Limavady, Co Londonderry
Israel’s not perfect but how many states are?
In all the airtime given to the debate about anti-semitism and anti-zionism, most people who contributed seemed to agree that anti-semitism was wrong, but that it was reasonable to condemn the so-called ‘apartheid’ behaviour of the state of Israel — the only democracy in the Middle East.
These are the facts: when the state of Israel was formed, the Arabs were not expelled. Many chose to stay and nowadays roughly 21% of Israel’s more than eight million citizens are Arabs.
The vast majority of the Israeli Arabs — 81% — are Muslims. Arabs in Israel have equal voting rights; in fact, it is one of the few places in the Middle East where Arab women may vote. Arabs currently hold 10 seats in the Knesset.
And Arabic, like Hebrew, is an official language.
The sole legal distinction between Jewish and Arab citizens is that the latter are not required to serve in the Israeli army. This was to spare Arab citizens the need to take up arms against their brethren. Nevertheless, many Arabs have volunteered for military duty.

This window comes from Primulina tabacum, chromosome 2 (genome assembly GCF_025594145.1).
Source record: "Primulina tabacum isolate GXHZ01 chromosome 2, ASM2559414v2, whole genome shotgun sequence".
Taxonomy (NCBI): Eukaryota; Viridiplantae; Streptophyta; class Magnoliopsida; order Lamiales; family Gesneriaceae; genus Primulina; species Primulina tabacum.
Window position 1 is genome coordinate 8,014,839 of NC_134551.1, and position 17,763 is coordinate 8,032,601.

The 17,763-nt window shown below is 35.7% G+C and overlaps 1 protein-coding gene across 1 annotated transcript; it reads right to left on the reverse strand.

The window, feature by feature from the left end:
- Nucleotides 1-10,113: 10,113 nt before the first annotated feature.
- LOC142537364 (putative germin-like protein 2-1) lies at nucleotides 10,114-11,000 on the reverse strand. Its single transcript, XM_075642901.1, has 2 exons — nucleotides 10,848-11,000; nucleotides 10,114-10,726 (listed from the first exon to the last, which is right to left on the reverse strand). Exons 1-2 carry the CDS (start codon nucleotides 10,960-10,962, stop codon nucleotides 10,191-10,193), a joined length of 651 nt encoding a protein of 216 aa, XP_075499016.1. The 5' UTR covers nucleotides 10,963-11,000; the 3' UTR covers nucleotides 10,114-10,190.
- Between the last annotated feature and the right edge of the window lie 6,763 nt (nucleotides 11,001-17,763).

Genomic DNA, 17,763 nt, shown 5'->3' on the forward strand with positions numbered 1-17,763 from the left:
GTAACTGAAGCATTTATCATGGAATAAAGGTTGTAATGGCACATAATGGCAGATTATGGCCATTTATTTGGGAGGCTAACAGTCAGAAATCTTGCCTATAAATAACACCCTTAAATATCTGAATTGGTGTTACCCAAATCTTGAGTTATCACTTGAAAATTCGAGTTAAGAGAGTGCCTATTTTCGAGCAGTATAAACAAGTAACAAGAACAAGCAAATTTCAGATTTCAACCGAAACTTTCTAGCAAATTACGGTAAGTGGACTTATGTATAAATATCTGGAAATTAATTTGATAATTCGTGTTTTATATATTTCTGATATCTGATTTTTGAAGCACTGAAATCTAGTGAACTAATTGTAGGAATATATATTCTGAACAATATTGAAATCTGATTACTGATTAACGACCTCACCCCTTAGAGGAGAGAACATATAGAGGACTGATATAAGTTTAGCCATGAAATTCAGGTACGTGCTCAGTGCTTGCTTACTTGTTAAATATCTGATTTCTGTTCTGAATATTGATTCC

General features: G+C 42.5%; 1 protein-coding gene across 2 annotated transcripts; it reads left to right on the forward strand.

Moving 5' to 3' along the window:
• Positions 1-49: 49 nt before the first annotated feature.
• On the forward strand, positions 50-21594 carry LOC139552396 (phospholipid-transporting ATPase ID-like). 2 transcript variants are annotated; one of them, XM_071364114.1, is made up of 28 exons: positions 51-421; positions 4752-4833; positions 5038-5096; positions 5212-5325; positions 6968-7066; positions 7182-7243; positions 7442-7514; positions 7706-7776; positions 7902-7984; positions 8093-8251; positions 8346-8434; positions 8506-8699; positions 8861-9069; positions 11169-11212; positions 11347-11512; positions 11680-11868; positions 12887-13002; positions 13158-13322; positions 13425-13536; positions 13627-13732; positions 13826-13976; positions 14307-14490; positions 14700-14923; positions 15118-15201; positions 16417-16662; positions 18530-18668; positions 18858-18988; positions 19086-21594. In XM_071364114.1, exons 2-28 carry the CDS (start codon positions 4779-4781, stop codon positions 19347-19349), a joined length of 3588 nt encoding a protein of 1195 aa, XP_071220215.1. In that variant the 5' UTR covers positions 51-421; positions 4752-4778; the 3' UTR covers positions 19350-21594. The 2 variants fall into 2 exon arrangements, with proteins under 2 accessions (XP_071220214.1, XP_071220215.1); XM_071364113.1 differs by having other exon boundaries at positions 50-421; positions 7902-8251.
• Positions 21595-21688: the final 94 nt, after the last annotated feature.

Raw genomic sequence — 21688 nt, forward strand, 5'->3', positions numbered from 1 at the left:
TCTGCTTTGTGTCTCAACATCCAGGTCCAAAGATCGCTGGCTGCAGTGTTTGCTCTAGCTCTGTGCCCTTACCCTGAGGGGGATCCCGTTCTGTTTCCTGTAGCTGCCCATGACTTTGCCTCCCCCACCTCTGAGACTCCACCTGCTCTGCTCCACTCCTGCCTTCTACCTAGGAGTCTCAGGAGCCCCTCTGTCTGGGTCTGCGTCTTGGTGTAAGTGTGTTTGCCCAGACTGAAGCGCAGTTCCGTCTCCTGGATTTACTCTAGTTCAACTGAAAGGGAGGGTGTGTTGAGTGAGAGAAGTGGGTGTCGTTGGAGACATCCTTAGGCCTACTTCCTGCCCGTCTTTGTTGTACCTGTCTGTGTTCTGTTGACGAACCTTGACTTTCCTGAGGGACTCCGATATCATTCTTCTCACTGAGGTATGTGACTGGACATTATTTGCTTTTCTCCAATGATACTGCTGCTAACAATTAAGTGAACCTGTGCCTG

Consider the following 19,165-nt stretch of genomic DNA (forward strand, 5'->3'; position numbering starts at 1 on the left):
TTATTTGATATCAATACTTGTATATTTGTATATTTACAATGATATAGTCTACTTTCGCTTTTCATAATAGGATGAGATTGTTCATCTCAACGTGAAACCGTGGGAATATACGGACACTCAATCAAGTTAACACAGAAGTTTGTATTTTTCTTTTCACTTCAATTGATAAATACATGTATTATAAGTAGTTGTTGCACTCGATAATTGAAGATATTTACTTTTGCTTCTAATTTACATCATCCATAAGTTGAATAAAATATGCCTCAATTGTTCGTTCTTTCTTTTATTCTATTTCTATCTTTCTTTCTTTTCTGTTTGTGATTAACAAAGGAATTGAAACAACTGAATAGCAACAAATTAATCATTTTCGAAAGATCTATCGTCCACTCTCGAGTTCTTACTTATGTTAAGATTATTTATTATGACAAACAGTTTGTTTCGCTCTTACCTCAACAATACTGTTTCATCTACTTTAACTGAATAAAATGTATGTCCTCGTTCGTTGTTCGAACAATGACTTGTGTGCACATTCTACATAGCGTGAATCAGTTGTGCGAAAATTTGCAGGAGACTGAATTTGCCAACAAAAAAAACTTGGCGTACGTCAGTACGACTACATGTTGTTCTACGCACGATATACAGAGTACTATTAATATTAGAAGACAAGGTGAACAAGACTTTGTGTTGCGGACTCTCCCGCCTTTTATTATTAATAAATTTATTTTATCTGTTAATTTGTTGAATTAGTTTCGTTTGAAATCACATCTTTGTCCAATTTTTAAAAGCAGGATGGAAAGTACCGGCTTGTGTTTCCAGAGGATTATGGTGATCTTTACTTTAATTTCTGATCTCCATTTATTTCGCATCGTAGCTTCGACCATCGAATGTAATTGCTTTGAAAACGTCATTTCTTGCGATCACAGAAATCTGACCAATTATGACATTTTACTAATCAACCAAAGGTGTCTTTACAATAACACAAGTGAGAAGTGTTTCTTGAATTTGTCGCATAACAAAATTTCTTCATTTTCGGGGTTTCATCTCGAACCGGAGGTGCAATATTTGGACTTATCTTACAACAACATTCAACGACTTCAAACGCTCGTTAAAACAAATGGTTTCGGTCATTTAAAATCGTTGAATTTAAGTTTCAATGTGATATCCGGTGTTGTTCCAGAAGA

Israel’s existence is under constant threat from its neighbours and its apparently controversial actions must be seen in the light of it acting in defence. This tiny country is surrounded by those who wish to wipe it from the face of the earth.
Of course, some of the acts of the citizens and government of Israel should be condemned. There is no country in the world which can claim that it and its citizens are perfect.
Is current beard trend due to cost of razors?
There are regular investigations and reports into the price of essentials by consumer groups; fresh fruit, milk and energy.
I patiently await the investigation and report on the extortionate cost of razor blades. These essential items — for most of the males — are now so expensive they’re in packets fitted with security tags.
Some packs promise £17 off RRP — and still cost £25. For a razor blade?
Is this, perhaps, the real reason behind the current fashion among males to sport full beards?
Ballyclare, Co Antrim